The Ninth Hour

The Ninth Hour

Book - 2017
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Baker & Taylor
A portrait of the Irish-American experience is presented through the story of an Irish immigrant's suicide and how it reverberates through innumerable lives in early 20th-century Catholic Brooklyn. By the National Book Award-winning author of Charming Billy.

McMillan Palgrave

Finalist for National Book Critics Circle Award in Fiction
New York Times Book Review's 100 Notable Books of 2017
The Washington Post's 50 Notable Works of Fiction 2017
The Wall Street Journal's Top 10 Novels of 2017
Time Magazine's Top 10 Novels of 2017
NPR's Best Books of 2017
Kirkus Reviews' Best Fiction & Best Historical Fiction of 2017
Library Journal's Top 10 Novels of 2017
Barnes & Noble's 25 Best Fiction Books of 2017

A magnificent new novel from one of America’s finest writersa powerfully affecting story spanning the twentieth century of a widow and her daughter and the nuns who serve their Irish-American community in Brooklyn.

On a dim winter afternoon, a young Irish immigrant opens the gas taps in his Brooklyn tenement. He is determined to prove—to the subway bosses who have recently fired him, to his pregnant wife—“that the hours of his life belong to himself alone.” In the aftermath of the fire that follows, Sister St. Savior, an aging nun appears, unbidden, to direct the way forward for his widow and his unborn child.

We begin deep inside Catholic Brooklyn, in the early part of the twentieth century. Decorum, superstition, and shame collude to erase the man’s brief existence. Yet his suicide, although never spoken of, reverberates through many lives and over the decades testing the limits and the demands of love and sacrifice, of forgiveness and forgetfulness, even through multiple generations.

The characters we meet, from Sally, the unborn baby at the beginning of the novel, who becomes the center of the story to the nuns whose personalities we come to know and love to the neighborhood families with whose lives they are entwined, are all rendered with extraordinary sympathy and McDermott’s trademark lucidity and intelligence. Alice McDermott’s The Ninth Hour is a crowning achievement by one of the premiere writers at work in America today.



Baker
& Taylor

A portrait of the Irish-American experience is presented through the story of an Irish immigrant's suicide and how it reverberates through innumerable lives in early twentieth-century Catholic Brooklyn.

Publisher: New York : Farrar, Straus and Giroux, 2017
Edition: First edition
ISBN: 9780374280147
9780374712174
Branch Call Number: FICTION MCDERMOTT 2017
Characteristics: pages cm

Opinion

From Library Staff

McDermott, a National Book Award winner and Pulitzer finalist, returns with a historical novel about the Irish American experience spanning the twentieth century.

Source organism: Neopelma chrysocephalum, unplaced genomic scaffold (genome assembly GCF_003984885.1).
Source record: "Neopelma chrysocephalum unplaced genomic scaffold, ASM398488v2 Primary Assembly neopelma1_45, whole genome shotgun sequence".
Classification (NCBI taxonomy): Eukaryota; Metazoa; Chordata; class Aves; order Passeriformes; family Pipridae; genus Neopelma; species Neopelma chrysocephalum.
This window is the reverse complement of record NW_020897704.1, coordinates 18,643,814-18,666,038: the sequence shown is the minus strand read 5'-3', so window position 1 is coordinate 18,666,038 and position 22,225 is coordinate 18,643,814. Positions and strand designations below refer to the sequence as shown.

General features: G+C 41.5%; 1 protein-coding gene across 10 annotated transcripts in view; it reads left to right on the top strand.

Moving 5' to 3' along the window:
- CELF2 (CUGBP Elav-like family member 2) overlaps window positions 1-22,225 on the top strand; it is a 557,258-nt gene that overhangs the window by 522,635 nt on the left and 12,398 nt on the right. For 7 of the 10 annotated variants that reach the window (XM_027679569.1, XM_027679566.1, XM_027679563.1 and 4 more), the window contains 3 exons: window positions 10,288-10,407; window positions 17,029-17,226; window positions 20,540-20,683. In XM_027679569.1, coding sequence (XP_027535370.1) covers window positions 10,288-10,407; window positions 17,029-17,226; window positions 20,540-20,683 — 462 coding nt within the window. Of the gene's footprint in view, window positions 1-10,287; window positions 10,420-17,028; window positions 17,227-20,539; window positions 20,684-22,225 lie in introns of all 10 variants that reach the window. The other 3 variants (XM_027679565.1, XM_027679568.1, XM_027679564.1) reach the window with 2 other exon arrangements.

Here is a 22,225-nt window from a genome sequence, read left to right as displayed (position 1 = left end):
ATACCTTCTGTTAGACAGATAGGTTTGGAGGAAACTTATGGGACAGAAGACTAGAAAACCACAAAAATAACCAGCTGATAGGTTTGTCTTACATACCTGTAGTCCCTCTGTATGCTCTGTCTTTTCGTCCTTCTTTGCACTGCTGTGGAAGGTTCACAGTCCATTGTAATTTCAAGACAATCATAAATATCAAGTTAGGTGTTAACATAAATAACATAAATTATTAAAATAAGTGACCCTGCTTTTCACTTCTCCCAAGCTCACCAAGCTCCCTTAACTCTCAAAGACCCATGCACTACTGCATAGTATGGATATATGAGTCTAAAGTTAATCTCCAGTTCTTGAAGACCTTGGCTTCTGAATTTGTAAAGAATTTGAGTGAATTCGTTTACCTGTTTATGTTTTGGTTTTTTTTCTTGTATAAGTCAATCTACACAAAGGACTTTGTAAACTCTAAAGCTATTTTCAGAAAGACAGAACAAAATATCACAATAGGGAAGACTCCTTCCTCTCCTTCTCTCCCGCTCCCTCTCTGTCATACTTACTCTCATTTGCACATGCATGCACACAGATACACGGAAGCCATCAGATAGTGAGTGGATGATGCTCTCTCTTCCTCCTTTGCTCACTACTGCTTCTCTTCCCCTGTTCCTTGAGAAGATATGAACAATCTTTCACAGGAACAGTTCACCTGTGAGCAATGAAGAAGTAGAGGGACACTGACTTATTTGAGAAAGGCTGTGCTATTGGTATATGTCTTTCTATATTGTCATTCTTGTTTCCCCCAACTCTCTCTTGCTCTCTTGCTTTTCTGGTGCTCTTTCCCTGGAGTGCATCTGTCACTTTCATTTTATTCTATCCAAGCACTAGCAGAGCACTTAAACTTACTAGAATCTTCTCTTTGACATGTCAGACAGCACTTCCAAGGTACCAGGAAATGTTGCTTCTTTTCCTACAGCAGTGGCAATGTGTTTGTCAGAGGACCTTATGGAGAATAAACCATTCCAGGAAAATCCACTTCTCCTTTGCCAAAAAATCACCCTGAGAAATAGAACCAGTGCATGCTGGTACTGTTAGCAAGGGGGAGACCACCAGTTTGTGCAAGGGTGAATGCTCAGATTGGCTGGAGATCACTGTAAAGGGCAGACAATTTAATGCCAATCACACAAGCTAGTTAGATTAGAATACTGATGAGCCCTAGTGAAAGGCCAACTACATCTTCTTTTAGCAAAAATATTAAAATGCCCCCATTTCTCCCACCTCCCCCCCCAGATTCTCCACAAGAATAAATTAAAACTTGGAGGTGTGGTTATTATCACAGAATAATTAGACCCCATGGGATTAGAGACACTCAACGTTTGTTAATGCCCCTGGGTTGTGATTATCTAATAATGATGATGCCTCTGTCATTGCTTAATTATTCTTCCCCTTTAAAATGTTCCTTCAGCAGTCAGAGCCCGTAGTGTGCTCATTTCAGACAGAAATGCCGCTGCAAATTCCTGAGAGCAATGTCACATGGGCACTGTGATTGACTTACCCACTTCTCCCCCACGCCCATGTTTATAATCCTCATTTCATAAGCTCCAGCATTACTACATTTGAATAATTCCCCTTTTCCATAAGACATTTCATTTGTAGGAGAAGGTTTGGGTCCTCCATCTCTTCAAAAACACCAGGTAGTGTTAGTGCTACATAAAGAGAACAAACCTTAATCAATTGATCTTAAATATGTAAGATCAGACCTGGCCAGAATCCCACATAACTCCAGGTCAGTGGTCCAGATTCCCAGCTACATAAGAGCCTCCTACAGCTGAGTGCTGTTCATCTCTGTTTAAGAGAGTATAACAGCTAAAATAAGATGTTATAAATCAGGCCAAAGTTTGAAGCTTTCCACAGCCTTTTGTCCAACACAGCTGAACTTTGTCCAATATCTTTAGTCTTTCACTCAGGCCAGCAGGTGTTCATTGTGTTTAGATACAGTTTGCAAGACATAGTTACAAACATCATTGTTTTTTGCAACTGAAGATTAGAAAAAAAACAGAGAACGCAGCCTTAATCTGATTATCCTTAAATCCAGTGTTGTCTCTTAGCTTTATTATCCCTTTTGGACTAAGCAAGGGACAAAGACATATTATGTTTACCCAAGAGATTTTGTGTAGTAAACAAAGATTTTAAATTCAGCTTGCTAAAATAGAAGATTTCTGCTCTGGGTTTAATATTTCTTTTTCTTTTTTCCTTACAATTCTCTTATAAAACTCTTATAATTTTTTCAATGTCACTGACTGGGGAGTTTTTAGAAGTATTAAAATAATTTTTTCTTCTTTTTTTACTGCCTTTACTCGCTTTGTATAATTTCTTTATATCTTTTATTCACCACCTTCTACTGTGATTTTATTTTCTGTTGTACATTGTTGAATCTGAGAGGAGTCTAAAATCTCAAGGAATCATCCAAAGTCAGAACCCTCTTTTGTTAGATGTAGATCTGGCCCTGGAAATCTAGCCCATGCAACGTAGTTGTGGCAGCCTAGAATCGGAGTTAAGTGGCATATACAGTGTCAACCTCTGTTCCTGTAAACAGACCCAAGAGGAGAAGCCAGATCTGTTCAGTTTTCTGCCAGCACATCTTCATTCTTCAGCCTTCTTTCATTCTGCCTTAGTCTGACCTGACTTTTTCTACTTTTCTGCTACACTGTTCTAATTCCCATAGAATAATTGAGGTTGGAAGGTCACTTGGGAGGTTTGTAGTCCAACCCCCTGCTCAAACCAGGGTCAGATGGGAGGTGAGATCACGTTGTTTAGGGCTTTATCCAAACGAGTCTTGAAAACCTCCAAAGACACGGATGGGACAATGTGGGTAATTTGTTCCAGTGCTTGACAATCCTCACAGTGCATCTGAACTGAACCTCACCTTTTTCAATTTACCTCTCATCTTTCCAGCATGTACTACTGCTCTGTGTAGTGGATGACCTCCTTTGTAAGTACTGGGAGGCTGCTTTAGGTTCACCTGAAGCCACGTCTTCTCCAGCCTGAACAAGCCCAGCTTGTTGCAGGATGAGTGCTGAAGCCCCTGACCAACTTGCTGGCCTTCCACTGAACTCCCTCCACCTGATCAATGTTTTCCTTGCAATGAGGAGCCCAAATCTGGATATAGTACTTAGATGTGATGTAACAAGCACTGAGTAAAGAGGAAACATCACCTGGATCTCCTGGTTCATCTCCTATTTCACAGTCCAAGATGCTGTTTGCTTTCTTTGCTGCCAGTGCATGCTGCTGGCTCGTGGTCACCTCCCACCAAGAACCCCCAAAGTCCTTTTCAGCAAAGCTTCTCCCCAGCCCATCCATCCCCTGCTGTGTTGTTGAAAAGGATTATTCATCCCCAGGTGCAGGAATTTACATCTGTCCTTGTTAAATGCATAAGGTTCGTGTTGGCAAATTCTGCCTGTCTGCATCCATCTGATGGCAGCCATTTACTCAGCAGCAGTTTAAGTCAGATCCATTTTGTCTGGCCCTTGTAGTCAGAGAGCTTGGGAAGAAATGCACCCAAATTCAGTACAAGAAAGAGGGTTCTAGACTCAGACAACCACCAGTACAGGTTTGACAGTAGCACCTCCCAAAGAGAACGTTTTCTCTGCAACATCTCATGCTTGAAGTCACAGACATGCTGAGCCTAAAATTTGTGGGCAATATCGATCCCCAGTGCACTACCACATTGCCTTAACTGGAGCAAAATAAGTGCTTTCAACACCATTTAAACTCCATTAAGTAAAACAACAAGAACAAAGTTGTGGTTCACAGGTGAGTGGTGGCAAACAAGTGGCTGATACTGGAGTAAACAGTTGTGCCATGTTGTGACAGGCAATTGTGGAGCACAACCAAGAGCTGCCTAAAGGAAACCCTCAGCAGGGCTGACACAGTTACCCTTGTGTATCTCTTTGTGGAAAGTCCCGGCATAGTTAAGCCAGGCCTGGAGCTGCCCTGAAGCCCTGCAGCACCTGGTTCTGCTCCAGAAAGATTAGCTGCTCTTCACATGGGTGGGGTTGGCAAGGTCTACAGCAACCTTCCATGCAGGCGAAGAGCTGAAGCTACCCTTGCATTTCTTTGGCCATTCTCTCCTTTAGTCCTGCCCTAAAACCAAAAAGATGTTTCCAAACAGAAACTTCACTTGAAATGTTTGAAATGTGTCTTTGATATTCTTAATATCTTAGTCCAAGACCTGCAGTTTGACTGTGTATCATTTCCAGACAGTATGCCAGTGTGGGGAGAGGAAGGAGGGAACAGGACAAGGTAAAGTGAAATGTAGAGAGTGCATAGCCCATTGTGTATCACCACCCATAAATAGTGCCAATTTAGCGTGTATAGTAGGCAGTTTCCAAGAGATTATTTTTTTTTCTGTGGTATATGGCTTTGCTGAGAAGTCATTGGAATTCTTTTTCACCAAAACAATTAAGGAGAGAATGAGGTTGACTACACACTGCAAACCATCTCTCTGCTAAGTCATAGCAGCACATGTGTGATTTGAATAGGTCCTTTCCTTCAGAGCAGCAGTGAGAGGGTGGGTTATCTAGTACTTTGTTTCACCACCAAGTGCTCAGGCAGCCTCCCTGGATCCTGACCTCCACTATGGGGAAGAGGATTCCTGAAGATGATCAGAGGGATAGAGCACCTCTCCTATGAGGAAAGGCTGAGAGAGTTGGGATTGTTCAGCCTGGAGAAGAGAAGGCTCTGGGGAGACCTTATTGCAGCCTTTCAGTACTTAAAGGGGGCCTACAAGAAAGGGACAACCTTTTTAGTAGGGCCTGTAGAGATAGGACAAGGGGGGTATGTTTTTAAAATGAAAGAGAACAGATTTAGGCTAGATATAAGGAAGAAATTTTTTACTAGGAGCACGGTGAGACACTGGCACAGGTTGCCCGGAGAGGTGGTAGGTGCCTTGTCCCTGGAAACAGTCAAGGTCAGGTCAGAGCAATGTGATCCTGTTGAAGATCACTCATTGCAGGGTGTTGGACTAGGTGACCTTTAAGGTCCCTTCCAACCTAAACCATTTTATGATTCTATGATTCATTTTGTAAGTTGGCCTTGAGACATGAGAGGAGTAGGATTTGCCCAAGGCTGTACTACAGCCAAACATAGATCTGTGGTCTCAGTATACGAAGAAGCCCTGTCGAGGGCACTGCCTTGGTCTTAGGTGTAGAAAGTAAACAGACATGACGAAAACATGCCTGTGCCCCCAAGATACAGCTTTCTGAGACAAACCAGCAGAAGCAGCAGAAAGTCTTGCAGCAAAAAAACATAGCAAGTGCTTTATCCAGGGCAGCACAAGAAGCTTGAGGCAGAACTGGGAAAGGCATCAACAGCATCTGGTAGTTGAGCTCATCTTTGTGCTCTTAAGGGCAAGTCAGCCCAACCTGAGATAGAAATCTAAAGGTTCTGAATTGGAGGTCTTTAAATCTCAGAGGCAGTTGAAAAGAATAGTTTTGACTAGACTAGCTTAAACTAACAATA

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ontherideau Jun 01, 2018

These nuns were feminists in their own way, seemingly subservient but accomplishing goals in their sisterhood. There are likely people alive today because of care given to a grandmother long ago by a nun- and at no cost to the health care system.

DBRL_ANNEG May 31, 2018

Quiet little novel that follows an Irish-American widow and her daughter and the nuns who helped them get by in the early years of 20th century Brooklyn. The story, heavily wrapped in the Catholicism of the time, reminded me some of the book "Brooklyn" by Colm Toibin, though it was a little less dreary. Readers who enjoy stories told from multiple perspectives will want to check this one out.

p
posie12
Mar 25, 2018

I found the book a compelling read. The work of the nursing nuns interesting, but their motivation and personalities are often not what you would expect.

m
Margush
Jan 31, 2018

Couldn't get past first 20 pages telling about the same event over and over again. Gloomy and depressing read.

Nicr Nov 20, 2017

In the early twentieth century, a young man commits suicide, leaving his pregnant wife to support herself by laboring in the laundry of a convent. McDermott's novel vividly recounts the lives of Annie, her very interesting daughter Sally, their neighbors, and the nuns who help raise Sally and serve their Irish-American community. Seamless and absorbing, with an evocative use of "we" as the narrative voice. McDermott is a master of this material.

g
geordie18
Oct 12, 2017

I was totally immersed in this novel. It was a fascinating tale, in which nuns were presented as real people. The story of the young widow, Annie, and her daughter Sally was also very compelling. A quiet , contemplative novel, full of feeling.

l
laphampeak
Oct 08, 2017

When I finished this novel I felt a strong sense of satisfaction - not from a light and fun read but satisfaction in reading the author's strong sense of descriptions of place, events, and time. The part in the story that gives account of the basement laundry makes me actually sense, literally, the smell, the sight, and the feeling of being there. This feeling continued throughout. I was drawn in like I was actually living alongside the characters as the author spins an interesting tale.

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